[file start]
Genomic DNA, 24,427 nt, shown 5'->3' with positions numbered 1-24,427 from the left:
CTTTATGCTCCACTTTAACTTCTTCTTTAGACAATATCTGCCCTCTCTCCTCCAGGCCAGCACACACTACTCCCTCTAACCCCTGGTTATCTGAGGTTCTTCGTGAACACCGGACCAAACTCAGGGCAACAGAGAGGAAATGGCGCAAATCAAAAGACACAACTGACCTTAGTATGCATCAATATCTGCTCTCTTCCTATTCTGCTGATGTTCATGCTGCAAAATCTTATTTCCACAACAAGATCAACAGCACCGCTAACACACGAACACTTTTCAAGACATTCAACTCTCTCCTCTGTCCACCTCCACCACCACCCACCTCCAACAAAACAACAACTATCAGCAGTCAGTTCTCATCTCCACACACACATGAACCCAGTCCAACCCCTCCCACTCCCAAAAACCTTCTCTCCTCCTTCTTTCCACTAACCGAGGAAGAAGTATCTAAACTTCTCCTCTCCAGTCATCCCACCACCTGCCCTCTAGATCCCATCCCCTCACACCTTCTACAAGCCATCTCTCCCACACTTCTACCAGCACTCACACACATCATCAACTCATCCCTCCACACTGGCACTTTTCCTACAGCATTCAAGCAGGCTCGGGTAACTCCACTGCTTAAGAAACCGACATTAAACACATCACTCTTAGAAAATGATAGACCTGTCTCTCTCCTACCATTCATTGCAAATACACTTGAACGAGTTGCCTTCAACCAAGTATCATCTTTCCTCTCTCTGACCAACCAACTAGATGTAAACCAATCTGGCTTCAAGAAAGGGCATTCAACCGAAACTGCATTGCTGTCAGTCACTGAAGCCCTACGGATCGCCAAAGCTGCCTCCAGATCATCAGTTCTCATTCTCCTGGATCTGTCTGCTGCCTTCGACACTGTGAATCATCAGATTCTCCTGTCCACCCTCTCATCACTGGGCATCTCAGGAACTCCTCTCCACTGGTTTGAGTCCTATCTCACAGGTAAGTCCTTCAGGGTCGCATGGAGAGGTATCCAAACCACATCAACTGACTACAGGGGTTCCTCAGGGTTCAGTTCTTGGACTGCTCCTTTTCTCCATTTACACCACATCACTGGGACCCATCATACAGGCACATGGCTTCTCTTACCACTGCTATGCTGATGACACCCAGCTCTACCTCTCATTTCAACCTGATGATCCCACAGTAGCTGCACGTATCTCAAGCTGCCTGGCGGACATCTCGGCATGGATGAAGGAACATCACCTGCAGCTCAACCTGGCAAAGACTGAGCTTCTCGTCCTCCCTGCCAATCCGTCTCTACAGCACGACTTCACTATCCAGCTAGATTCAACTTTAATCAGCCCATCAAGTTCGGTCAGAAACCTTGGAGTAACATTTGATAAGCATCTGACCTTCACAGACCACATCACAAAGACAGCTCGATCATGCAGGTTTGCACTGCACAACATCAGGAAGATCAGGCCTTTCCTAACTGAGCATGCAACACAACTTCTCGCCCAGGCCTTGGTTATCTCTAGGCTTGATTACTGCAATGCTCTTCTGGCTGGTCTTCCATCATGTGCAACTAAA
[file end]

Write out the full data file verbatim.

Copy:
Genomic DNA, 24,427 nt, shown 5'->3' with positions numbered 1-24,427 from the left:
CTTTATGCTCCACTTTAACTTCTTCTTTAGACAATATCTGCCCTCTCTCCTCCAGGCCAGCACACACTACTCCCTCTAACCCCTGGTTATCTGAGGTTCTTCGTGAACACCGGACCAAACTCAGGGCAACAGAGAGGAAATGGCGCAAATCAAAAGACACAACTGACCTTAGTATGCATCAATATCTGCTCTCTTCCTATTCTGCTGATGTTCATGCTGCAAAATCTTATTTCCACAACAAGATCAACAGCACCGCTAACACACGAACACTTTTCAAGACATTCAACTCTCTCCTCTGTCCACCTCCACCACCACCCACCTCCAACAAAACAACAACTATCAGCAGTCAGTTCTCATCTCCACACACACATGAACCCAGTCCAACCCCTCCCACTCCCAAAAACCTTCTCTCCTCCTTCTTTCCACTAACCGAGGAAGAAGTATCTAAACTTCTCCTCTCCAGTCATCCCACCACCTGCCCTCTAGATCCCATCCCCTCACACCTTCTACAAGCCATCTCTCCCACACTTCTACCAGCACTCACACACATCATCAACTCATCCCTCCACACTGGCACTTTTCCTACAGCATTCAAGCAGGCTCGGGTAACTCCACTGCTTAAGAAACCGACATTAAACACATCACTCTTAGAAAATGATAGACCTGTCTCTCTCCTACCATTCATTGCAAATACACTTGAACGAGTTGCCTTCAACCAAGTATCATCTTTCCTCTCTCTGACCAACCAACTAGATGTAAACCAATCTGGCTTCAAGAAAGGGCATTCAACCGAAACTGCATTGCTGTCAGTCACTGAAGCCCTACGGATCGCCAAAGCTGCCTCCAGATCATCAGTTCTCATTCTCCTGGATCTGTCTGCTGCCTTCGACACTGTGAATCATCAGATTCTCCTGTCCACCCTCTCATCACTGGGCATCTCAGGAACTCCTCTCCACTGGTTTGAGTCCTATCTCACAGGTAAGTCCTTCAGGGTCGCATGGAGAGGTATCCAAACCACATCAACTGACTACAGGGGTTCCTCAGGGTTCAGTTCTTGGACTGCTCCTTTTCTCCATTTACACCACATCACTGGGACCCATCATACAGGCACATGGCTTCTCTTACCACTGCTATGCTGATGACACCCAGCTCTACCTCTCATTTCAACCTGATGATCCCACAGTAGCTGCACGTATCTCAAGCTGCCTGGCGGACATCTCGGCATGGATGAAGGAACATCACCTGCAGCTCAACCTGGCAAAGACTGAGCTTCTCGTCCTCCCTGCCAATCCGTCTCTACAGCACGACTTCACTATCCAGCTAGATTCAACTTTAATCAGCCCATCAAGTTCGGTCAGAAACCTTGGAGTAACATTTGATAAGCATCTGACCTTCACAGACCACATCACAAAGACAGCTCGATCATGCAGGTTTGCACTGCACAACATCAGGAAGATCAGGCCTTTCCTAACTGAGCATGCAACACAACTTCTCGCCCAGGCCTTGGTTATCTCTAGGCTTGATTACTGCAATGCTCTTCTGGCTGGTCTTCCATCATGTGCAACTAAA